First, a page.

As anticipated in a previous post, there is another story to tell about. A story of taste, parfume, colors and long tradition, very long indeed. After leaving the glam and the luxury of Cannes, we moved to the more quiet Cognac, a small town in the heart of an idyllic landscape made of never-ending brilliant green vineyards. After a long journey, we were welcomed by Patrick Mariuz, Louis XIII Brand Ambassador, who did not lose any time to make us taste not only the alcoholic specialty of the region but also the gastronomic ones, at Bistro de Claude.
After a good night of sleep at the quirky Hotel Heritage, we moved deep into the countryside to visit the Grand Champagne vineyards where the best grape vines grow in a mild climate on limestone grounds. From there, we reached Le Domaine Rémy Martin in Merpins. Once inside the storage compound, we were struck by the strong and sharp odor of eaux-de-vie which has impregnated the atmosphere by evaporating from thousands and thousands of barrels. Some of the barrels are 100 years old and only the Maître de Chai, Mme Pierrette Trichet, knows which kind of blends of the amber-colored liquor are aging in them.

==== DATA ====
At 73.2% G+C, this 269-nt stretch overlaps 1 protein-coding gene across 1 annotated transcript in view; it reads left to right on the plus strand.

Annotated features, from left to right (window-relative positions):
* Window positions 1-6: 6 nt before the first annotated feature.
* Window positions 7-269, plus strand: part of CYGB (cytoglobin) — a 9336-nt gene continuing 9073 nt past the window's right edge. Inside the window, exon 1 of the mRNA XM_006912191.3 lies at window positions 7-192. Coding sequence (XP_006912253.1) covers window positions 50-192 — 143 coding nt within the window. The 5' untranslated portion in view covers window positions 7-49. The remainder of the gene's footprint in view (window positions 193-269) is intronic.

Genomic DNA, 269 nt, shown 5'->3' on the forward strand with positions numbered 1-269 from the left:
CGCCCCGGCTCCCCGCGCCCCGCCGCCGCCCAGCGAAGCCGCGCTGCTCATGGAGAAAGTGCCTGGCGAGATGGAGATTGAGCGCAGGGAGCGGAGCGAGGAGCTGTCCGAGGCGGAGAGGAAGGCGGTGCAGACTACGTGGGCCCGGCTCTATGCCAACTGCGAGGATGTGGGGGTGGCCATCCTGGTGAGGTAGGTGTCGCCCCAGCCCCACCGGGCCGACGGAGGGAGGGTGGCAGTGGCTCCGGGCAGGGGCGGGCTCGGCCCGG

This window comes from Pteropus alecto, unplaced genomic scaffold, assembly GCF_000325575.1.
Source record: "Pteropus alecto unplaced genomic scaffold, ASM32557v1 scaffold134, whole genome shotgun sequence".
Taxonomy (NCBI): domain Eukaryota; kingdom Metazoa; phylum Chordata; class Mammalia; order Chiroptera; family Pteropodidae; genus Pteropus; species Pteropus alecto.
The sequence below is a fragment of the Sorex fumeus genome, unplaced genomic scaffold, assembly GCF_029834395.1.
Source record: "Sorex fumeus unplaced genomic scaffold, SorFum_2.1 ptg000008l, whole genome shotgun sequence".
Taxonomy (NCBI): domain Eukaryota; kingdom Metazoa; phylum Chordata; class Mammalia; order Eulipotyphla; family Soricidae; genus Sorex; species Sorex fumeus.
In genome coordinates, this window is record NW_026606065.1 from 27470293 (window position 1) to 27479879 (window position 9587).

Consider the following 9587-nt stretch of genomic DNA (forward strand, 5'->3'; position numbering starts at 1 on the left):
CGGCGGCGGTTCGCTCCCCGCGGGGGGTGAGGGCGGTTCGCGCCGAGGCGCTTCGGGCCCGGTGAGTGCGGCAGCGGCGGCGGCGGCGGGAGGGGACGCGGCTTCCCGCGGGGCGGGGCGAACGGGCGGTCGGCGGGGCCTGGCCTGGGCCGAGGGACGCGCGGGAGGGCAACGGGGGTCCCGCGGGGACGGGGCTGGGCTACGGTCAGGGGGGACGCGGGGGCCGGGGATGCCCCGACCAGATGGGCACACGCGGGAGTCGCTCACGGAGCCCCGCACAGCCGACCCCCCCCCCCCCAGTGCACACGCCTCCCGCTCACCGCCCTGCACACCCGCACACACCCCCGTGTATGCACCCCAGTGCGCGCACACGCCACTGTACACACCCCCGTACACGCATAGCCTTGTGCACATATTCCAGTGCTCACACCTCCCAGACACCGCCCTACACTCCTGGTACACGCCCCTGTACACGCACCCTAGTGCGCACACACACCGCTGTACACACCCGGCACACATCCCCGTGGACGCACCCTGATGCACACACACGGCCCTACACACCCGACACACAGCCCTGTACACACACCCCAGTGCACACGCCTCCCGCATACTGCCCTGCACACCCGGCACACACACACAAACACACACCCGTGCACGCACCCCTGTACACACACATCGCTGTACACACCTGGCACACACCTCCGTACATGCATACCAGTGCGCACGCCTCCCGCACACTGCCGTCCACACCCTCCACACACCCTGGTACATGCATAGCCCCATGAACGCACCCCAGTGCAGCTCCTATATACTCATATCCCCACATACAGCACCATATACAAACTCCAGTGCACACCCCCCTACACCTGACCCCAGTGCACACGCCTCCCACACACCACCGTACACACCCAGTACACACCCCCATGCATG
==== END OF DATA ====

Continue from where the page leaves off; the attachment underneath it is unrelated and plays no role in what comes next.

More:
After an amazing lunch at Le Club Rémy Martin prepared by Philippe Saint-Romas, Head Chef of the House of Rémy Martin, we could visit the Grollet estate at St Même les Carrières, where Louis XIII Cognac is treasured to age. Here, we were invited to join Baptiste Loiseau, the Deputy Cellar Master of Rémy Martin, for a last treat: a taste of “Louis XIII-in-progress” direct from the barrel.
Even though I am not at all a cognac expert, I could see why Louis XIII invited a group of young bloggers to experience something that is usually perceived only for drinkers in their 50s with an acquired taste: long drinks are very traditional in cognac and some types of cognac are created with young drinkers in mind who could potentially be the drinkers of fine Cognac when they’re in their 50s.
50ml Rémy Martin VSOP cognac
1 lime cut in wedges
2 spoons of brown sugar
8 mint leaves